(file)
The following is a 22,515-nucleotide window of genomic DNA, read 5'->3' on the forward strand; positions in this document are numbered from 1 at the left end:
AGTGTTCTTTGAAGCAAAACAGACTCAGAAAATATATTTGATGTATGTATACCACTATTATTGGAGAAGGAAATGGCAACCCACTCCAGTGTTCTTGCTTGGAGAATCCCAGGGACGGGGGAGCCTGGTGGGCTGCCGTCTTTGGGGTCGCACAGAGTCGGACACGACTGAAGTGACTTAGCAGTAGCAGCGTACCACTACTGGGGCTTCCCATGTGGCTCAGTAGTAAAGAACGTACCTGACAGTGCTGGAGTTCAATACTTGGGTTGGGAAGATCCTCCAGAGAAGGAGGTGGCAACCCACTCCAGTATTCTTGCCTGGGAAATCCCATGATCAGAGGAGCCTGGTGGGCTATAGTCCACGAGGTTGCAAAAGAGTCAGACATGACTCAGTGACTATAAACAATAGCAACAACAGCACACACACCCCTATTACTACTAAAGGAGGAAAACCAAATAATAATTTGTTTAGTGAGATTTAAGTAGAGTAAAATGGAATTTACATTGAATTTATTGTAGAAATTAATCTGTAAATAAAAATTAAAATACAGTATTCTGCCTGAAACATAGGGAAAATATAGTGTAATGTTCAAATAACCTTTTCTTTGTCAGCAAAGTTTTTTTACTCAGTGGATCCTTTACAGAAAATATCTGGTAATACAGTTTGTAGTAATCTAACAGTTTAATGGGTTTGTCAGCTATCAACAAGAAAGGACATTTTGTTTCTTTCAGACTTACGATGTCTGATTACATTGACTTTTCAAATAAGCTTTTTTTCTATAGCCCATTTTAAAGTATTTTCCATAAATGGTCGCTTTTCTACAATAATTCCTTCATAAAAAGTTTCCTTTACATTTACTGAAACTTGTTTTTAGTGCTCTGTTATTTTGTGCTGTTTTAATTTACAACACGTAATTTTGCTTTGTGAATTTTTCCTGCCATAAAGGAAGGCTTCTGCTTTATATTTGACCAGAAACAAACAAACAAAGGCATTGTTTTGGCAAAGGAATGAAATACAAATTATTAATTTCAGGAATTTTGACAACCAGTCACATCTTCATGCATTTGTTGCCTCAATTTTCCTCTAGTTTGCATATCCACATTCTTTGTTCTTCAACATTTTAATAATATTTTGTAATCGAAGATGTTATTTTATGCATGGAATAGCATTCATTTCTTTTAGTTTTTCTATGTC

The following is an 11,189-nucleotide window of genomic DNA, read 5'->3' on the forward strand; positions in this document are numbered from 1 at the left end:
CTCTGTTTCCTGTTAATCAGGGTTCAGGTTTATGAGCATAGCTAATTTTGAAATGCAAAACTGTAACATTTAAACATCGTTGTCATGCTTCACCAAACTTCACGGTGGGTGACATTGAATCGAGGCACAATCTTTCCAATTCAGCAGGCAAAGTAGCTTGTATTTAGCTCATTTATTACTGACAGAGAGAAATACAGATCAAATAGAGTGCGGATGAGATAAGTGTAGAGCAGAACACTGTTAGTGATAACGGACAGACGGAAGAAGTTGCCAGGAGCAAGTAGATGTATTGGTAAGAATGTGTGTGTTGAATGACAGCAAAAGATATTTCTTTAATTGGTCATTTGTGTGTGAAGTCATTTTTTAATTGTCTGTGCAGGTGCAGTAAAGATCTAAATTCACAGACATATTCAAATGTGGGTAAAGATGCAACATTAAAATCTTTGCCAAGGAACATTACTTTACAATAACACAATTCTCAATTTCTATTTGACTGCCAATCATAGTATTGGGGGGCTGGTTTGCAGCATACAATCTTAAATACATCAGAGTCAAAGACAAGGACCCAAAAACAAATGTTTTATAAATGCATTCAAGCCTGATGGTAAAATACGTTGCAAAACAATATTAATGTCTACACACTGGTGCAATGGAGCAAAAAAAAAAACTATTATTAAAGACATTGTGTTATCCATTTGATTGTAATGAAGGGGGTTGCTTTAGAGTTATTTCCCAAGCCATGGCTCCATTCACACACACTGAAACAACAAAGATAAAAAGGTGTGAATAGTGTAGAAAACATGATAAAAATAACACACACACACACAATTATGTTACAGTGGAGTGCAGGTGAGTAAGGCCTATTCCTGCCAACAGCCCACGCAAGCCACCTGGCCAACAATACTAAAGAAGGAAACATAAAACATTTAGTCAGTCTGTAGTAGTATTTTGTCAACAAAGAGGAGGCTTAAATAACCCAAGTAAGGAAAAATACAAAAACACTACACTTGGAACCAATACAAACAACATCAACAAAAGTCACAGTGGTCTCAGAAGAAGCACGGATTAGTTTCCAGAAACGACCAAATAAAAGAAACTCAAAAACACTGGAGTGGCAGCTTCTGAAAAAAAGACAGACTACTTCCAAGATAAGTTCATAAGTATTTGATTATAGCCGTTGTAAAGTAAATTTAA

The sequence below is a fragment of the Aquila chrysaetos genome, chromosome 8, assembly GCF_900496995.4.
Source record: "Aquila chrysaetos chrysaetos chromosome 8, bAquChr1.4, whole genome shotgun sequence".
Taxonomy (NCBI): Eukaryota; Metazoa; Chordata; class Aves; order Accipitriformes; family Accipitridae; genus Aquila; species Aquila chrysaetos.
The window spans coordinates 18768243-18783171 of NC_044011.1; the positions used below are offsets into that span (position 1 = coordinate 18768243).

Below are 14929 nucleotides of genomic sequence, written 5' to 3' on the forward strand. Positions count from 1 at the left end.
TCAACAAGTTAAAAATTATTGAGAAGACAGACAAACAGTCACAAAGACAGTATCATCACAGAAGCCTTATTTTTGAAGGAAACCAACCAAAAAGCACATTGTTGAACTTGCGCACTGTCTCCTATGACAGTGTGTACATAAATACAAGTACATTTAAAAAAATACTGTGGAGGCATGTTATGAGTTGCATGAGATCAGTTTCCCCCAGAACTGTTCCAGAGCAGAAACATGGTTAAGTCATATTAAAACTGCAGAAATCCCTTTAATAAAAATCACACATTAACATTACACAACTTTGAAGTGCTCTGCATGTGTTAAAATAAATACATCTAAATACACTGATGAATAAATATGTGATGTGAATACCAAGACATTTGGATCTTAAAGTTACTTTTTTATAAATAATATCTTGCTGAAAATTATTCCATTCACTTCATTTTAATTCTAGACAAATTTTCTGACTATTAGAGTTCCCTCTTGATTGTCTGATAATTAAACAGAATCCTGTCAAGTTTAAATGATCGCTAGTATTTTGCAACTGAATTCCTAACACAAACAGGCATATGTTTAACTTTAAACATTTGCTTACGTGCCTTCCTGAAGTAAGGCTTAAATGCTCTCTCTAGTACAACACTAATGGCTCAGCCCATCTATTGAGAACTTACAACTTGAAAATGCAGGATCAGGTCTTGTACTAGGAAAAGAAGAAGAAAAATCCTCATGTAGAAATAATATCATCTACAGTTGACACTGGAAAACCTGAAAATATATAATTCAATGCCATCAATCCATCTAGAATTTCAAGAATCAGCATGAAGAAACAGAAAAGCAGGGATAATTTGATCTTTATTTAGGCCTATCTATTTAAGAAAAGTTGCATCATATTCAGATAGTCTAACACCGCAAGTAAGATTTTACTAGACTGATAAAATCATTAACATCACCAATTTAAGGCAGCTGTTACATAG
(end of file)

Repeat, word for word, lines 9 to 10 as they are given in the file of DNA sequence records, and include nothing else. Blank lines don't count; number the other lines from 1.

Below are 14929 nucleotides of genomic sequence, written 5' to 3' on the forward strand. Positions count from 1 at the left end.
TCAACAAGTTAAAAATTATTGAGAAGACAGACAAACAGTCACAAAGACAGTATCATCACAGAAGCCTTATTTTTGAAGGAAACCAACCAAAAAGCACATTGTTGAACTTGCGCACTGTCTCCTATGACAGTGTGTACATAAATACAAGTACATTTAAAAAAATACTGTGGAGGCATGTTATGAGTTGCATGAGATCAGTTTCCCCCAGAACTGTTCCAGAGCAGAAACATGGTTAAGTCATATTAAAACTGCAGAAATCCCTTTAATAAAAATCACACATTAACATTACACAACTTTGAAGTGCTCTGCATGTGTTAAAATAAATACATCTAAATACACTGATGAATAAATATGTGATGTGAATACCAAGACATTTGGATCTTAAAGTTACTTTTTTATAAATAATATCTTGCTGAAAATTATTCCATTCACTTCATTTTAATTCTAGACAAATTTTCTGACTATTAGAGTTCCCTCTTGATTGTCTGATAATTAAACAGAATCCTGTCAAGTTTAAATGATCGCTAGTATTTTGCAACTGAATTCCTAACACAAACAGGCATATGTTTAACTTTAAACATTTGCTTACGTGCCTTCCTGAAGTAAGGCTTAAATGCTCTCTCTAGTACAACACTAATGGCTCAGCCCATCTATTGAGAACTTACAACTTGAAAATGCAGGATCAGGTCTTGTACTAGGAAAAGAAGAAGAAAAATCCTCATGTAGAAATAATATCATCTACAGTTGACACTGGAAAACCTGAAAATATATAATTCAATGCCATCAATCCATCTAGAATTTCAAGAATCAGCATGAAGAAACAGAAAAGCAGGGATAATTTGATCTTTATTTAGGCCTATCTATTTAAGAAAAGTTGCATCATATTCAGATAGTCTAACACCGCAAGTAAGATTTTACTAGACTGATAAAATCATTAACATCACCAATTTAAGGCAGCTGTTACATAG